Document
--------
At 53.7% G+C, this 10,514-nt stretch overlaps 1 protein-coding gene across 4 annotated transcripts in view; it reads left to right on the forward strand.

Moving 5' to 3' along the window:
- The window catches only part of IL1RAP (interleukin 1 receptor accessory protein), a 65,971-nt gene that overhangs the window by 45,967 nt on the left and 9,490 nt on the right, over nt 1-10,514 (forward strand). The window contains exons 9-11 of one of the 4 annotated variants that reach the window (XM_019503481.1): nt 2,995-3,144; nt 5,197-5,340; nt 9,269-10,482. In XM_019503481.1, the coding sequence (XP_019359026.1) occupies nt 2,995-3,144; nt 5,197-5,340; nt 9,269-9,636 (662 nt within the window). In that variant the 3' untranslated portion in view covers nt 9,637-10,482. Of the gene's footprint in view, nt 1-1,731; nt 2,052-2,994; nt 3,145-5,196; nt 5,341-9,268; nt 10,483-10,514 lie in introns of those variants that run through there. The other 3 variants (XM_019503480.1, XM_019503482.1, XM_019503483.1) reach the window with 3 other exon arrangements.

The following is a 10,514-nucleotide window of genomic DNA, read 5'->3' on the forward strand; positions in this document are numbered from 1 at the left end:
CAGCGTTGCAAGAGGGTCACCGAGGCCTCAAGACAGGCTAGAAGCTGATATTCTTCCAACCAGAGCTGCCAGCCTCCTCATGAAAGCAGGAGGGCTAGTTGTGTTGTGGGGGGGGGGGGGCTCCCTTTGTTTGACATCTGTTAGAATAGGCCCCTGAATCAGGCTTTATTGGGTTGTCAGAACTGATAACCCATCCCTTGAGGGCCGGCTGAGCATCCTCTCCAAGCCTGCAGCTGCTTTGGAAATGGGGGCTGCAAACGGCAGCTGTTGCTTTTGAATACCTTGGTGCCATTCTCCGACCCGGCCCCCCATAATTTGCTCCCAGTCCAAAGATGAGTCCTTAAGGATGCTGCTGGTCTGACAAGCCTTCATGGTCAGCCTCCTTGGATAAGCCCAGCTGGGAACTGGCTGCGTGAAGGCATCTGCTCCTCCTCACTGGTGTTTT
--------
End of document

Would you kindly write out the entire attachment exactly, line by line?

At 53.7% G+C, this 10,514-nt stretch overlaps 1 protein-coding gene across 4 annotated transcripts in view; it reads left to right on the forward strand.

Moving 5' to 3' along the window:
- The window catches only part of IL1RAP (interleukin 1 receptor accessory protein), a 65,971-nt gene that overhangs the window by 45,967 nt on the left and 9,490 nt on the right, over nt 1-10,514 (forward strand). The window contains exons 9-11 of one of the 4 annotated variants that reach the window (XM_019503481.1): nt 2,995-3,144; nt 5,197-5,340; nt 9,269-10,482. In XM_019503481.1, the coding sequence (XP_019359026.1) occupies nt 2,995-3,144; nt 5,197-5,340; nt 9,269-9,636 (662 nt within the window). In that variant the 3' untranslated portion in view covers nt 9,637-10,482. Of the gene's footprint in view, nt 1-1,731; nt 2,052-2,994; nt 3,145-5,196; nt 5,341-9,268; nt 10,483-10,514 lie in introns of those variants that run through there. The other 3 variants (XM_019503480.1, XM_019503482.1, XM_019503483.1) reach the window with 3 other exon arrangements.

The following is a 10,514-nucleotide window of genomic DNA, read 5'->3' on the forward strand; positions in this document are numbered from 1 at the left end:
CAGCGTTGCAAGAGGGTCACCGAGGCCTCAAGACAGGCTAGAAGCTGATATTCTTCCAACCAGAGCTGCCAGCCTCCTCATGAAAGCAGGAGGGCTAGTTGTGTTGTGGGGGGGGGGGGGCTCCCTTTGTTTGACATCTGTTAGAATAGGCCCCTGAATCAGGCTTTATTGGGTTGTCAGAACTGATAACCCATCCCTTGAGGGCCGGCTGAGCATCCTCTCCAAGCCTGCAGCTGCTTTGGAAATGGGGGCTGCAAACGGCAGCTGTTGCTTTTGAATACCTTGGTGCCATTCTCCGACCCGGCCCCCCATAATTTGCTCCCAGTCCAAAGATGAGTCCTTAAGGATGCTGCTGGTCTGACAAGCCTTCATGGTCAGCCTCCTTGGATAAGCCCAGCTGGGAACTGGCTGCGTGAAGGCATCTGCTCCTCCTCACTGGTGTTTT